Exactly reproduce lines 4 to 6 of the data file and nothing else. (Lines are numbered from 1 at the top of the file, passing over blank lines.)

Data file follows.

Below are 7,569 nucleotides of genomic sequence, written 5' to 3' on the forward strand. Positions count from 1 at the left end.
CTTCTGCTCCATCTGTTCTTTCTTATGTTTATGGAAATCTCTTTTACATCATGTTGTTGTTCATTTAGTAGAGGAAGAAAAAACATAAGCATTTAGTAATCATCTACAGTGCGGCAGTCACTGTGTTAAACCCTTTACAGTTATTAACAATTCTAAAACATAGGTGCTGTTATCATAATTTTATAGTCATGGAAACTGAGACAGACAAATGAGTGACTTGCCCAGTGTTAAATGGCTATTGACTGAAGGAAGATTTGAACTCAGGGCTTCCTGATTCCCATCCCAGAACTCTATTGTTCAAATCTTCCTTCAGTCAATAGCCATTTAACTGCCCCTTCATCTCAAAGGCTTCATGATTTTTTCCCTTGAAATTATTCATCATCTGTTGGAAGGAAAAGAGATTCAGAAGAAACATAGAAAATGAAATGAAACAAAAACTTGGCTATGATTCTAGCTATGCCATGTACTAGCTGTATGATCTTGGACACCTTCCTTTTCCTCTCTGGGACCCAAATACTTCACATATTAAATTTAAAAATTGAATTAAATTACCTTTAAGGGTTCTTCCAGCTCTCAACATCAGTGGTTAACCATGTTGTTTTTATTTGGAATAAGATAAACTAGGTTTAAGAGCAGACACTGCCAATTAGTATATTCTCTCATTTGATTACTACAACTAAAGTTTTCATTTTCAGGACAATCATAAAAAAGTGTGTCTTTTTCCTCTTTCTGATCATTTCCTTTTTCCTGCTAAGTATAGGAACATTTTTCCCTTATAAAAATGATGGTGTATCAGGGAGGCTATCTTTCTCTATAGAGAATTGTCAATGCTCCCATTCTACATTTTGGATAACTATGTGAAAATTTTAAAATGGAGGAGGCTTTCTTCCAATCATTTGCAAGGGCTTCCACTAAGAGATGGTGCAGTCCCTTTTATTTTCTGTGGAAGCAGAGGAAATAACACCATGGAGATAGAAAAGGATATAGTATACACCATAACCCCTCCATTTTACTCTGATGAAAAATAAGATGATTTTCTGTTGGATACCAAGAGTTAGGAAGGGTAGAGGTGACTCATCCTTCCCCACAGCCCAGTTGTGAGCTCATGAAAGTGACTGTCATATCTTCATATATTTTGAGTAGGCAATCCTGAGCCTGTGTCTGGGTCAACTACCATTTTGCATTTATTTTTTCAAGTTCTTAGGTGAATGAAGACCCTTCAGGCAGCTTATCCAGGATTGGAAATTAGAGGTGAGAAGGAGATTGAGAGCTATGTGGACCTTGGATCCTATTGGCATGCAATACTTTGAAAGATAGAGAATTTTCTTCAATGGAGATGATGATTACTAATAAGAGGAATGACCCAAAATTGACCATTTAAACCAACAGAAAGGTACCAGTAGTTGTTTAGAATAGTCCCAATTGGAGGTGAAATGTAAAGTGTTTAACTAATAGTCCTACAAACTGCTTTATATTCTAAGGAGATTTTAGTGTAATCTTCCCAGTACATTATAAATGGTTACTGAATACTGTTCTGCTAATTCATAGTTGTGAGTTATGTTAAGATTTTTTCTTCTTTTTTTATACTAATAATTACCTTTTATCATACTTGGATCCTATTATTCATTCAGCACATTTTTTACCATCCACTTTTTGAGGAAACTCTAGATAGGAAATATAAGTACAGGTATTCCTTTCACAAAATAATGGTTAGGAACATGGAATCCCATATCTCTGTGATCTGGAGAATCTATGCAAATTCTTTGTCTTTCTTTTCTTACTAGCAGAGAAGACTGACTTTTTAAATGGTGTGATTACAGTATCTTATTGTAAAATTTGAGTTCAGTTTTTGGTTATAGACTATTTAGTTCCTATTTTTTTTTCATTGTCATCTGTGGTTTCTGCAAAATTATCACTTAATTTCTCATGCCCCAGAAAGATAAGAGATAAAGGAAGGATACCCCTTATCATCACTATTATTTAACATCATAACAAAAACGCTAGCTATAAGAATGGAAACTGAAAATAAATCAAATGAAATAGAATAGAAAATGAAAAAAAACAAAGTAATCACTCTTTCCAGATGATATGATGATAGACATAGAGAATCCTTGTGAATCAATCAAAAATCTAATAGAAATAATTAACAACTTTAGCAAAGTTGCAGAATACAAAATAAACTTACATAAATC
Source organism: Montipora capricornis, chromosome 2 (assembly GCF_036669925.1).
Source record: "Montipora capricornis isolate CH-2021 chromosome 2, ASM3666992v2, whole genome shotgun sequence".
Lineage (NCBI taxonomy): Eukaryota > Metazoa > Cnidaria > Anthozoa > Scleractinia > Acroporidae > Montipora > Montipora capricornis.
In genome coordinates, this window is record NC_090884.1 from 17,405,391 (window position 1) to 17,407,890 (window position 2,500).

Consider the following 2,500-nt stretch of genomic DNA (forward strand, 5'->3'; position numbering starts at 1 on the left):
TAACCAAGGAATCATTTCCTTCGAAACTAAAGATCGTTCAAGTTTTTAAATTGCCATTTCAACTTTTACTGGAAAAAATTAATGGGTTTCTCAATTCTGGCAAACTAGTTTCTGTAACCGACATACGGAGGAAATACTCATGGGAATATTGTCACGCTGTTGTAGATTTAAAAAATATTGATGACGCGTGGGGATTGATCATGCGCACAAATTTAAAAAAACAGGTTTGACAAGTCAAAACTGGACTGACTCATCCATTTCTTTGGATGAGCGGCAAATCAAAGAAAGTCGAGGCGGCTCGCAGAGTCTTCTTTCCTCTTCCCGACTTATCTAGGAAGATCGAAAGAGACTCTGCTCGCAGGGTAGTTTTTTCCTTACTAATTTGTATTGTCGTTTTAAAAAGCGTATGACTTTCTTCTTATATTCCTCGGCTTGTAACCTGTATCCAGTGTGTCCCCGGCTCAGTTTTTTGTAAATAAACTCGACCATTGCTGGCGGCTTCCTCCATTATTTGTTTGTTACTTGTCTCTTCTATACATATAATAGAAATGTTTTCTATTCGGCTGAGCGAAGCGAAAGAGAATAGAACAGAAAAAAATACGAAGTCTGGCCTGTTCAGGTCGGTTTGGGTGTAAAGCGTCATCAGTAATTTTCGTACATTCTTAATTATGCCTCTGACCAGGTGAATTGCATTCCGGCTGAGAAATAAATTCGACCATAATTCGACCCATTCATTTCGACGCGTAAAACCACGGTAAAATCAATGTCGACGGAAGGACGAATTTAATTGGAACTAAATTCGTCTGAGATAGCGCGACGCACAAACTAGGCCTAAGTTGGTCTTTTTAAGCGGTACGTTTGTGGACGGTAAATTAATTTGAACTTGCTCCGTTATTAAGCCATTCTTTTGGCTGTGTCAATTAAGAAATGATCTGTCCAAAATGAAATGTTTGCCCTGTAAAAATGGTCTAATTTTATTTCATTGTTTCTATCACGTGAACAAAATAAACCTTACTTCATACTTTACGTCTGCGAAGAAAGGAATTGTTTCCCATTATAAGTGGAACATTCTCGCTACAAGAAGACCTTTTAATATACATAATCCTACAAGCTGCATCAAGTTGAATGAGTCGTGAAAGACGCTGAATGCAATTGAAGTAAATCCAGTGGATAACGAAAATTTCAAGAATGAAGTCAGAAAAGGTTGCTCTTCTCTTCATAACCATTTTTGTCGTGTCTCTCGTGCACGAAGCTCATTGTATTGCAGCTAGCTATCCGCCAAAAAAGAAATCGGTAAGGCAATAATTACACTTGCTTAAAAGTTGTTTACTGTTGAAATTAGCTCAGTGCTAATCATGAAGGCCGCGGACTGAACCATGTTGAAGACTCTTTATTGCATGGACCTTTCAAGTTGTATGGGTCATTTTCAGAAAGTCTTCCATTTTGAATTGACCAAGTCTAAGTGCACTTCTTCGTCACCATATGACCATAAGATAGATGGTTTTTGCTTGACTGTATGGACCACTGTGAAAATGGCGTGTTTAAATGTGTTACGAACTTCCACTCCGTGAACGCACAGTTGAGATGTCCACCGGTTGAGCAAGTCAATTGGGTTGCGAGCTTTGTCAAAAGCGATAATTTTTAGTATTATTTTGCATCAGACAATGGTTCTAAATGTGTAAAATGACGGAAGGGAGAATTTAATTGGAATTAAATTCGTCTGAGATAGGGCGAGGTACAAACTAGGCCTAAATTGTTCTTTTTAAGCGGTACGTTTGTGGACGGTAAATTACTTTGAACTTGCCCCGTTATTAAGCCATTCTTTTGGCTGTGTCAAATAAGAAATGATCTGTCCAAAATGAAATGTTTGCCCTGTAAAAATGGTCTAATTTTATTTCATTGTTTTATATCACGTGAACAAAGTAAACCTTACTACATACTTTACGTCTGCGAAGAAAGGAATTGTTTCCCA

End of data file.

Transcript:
Source record: "Montipora capricornis isolate CH-2021 chromosome 2, ASM3666992v2, whole genome shotgun sequence".
Lineage (NCBI taxonomy): Eukaryota > Metazoa > Cnidaria > Anthozoa > Scleractinia > Acroporidae > Montipora > Montipora capricornis.
In genome coordinates, this window is record NC_090884.1 from 17,405,391 (window position 1) to 17,407,890 (window position 2,500).